The harvest moon is always one of the most beautiful full moons of the year. On Friday, some astronomers around the world will be treated with an additional advantage – the last lunar eclipse of 2016.
The full moon is closest to the autumnal equinox place is called the harvest moon and usually occurs in September and October occasionally. the harvest moon is called because it falls around time farmers in the northern hemisphere are harvesting their crops, according to Space.com. In many Asian countries, the harvest moon is celebrated with a national holiday three days.
Unfortunately for people in North and South America, the eclipse will not be visible and will have to wait until 2017 for the next eclipse. But people across Europe, Asia, Africa and Australia will have a ringside seat for the lunar phenomenon.
full moon this month has been dubbed the harvest moon because it is nearest the autumnal equinox in the northern hemisphere. The increase of about half an hour later each night, it is said that the added light by the brightness of the full moon that farmers have more time to harvest their crops.
Last year, the harvest moon was also a super moon-when our natural satellite made its closest approach to Earth, and a spectacular reddish hue turned by a total lunar eclipse. This year, the Earth’s shadow will darken the moon, but in a more ethereal case known as penumbral eclipse.
A total eclipse of the moon is a highly dramatic affair, as the moon becomes dark red that slides through the cone deep, inner shadow or umbra of the Earth.
Because the sun is a great album rather than a single point of light, the shadow of our planet also has a lightweight outer cone, or prenumbra, which can also involve the moon. When this penumbral eclipse occurs, a subtle shading of the lunar disk is created.
The best views of eclipse harvest this week should be through Europe, Africa, Asia, Australia and the western Pacific basin. The deepest, darkest phase of the eclipse will come at 14:54 ET (18:54 GMT). For detailed graphics and times in your location, visit EclipseWise.com.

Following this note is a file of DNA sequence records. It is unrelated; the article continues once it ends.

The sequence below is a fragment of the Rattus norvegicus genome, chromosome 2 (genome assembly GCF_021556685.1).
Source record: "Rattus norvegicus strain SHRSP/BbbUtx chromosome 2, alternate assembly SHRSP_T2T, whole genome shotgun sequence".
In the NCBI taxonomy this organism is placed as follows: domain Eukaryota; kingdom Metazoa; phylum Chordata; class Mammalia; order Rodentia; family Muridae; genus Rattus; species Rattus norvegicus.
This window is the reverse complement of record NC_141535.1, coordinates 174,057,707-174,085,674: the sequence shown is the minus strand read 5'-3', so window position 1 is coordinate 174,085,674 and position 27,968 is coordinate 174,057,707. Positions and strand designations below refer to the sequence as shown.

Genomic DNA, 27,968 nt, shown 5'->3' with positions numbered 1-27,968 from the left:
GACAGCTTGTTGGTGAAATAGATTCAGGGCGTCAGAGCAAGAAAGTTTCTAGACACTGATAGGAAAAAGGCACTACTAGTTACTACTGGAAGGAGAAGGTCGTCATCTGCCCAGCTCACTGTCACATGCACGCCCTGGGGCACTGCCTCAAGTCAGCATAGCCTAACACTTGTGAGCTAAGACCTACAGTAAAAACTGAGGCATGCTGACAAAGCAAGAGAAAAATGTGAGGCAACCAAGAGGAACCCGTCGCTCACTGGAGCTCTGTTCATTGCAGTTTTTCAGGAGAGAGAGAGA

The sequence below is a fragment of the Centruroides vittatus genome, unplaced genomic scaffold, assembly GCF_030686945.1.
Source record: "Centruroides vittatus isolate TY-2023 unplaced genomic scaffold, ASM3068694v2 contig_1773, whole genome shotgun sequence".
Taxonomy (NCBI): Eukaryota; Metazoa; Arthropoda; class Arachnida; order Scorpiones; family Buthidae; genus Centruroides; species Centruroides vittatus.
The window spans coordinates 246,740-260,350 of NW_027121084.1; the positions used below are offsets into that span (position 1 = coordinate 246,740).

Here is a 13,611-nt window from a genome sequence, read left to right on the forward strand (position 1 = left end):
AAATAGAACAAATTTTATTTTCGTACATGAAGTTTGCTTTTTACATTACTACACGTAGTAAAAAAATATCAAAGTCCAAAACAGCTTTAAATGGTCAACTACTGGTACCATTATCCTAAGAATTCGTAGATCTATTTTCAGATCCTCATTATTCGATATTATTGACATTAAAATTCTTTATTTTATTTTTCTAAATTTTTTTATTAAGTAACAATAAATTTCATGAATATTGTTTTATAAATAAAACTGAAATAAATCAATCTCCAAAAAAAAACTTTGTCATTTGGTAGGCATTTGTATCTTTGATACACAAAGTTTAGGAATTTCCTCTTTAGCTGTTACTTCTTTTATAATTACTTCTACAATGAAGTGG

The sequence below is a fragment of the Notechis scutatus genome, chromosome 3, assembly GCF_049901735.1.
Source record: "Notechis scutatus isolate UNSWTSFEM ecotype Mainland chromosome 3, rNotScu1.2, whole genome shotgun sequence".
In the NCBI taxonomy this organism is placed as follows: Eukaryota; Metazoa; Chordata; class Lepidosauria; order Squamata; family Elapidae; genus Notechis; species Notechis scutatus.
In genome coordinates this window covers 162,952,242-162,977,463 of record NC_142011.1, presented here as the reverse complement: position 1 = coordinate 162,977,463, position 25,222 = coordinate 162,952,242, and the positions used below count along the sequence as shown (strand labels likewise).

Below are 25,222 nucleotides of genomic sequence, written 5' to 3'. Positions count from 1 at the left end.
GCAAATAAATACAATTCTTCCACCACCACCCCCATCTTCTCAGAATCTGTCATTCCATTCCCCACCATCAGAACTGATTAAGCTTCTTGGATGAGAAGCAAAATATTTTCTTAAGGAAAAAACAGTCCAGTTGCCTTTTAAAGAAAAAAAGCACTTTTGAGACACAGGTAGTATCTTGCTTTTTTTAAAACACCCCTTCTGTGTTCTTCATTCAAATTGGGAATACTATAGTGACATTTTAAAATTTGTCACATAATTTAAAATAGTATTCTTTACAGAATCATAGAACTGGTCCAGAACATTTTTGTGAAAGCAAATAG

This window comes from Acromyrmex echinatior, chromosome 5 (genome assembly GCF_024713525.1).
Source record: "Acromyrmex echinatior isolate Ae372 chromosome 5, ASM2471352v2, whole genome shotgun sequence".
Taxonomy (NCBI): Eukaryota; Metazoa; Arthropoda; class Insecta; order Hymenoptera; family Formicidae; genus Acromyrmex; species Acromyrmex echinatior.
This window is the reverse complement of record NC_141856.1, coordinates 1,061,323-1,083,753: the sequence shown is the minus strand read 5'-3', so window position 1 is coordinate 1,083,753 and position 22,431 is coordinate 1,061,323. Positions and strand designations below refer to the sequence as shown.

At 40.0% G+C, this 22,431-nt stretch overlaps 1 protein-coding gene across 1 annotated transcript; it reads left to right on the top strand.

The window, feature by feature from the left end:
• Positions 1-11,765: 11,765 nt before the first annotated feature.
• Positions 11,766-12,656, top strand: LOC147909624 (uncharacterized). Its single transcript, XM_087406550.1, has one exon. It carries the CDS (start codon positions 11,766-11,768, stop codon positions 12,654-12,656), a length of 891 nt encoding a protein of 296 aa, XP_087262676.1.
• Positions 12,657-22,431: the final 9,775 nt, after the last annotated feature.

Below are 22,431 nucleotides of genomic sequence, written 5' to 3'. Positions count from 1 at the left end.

Because the darkening is so light, the best bet for spectators will use binoculars or telescopes to capture the influence of the Earth’s shadow as usual blankets gaze of the moon. Expect to see the effect of darkening start over the northern portion of the limb of the moon and on to 91 percent of your disk during its peak phase.
While not as flashy as a super blood moon eclipse, you should be sure to enjoy this week show-lunar eclipse is the last harvest moon of any kind we will see until 2024.
The next largest moon event for the eastern hemisphere will be January 31, 2018, when there will be a total eclipse of the moon.
While this penumbral lunar eclipse will not be as surprising as an umbra total eclipse, the moon is completely dark as the shadow of the Earth passes through it, they still provide some shade.
Venus Meets Spica. Here’s an observing challenge for skywatchers in tropical latitudes: After sunset on September 17 and 18, look for the bright planet Venus to pair up with Spica, the lead star of the constellation Virgo. The celestial pair will only be 2.5 degrees apart, or equal to the width of five full moon disks.
What will make this a bit tricky for viewers is that this conjunction will happen less than 10 degrees above the southwestern horizon. This will make the viewing time critical, as the duo will follow the sun quickly and sink below the horizon within 45 minutes of local sunset. Binoculars will also help keep the pair in easy view.
Because the shading is not so noticeable, it is easier to watch the eclipse with binoculars or telescopes.
The full moon in September is also known by the name of the full corn, barley moon, the moon, the moon and the moon worm crow.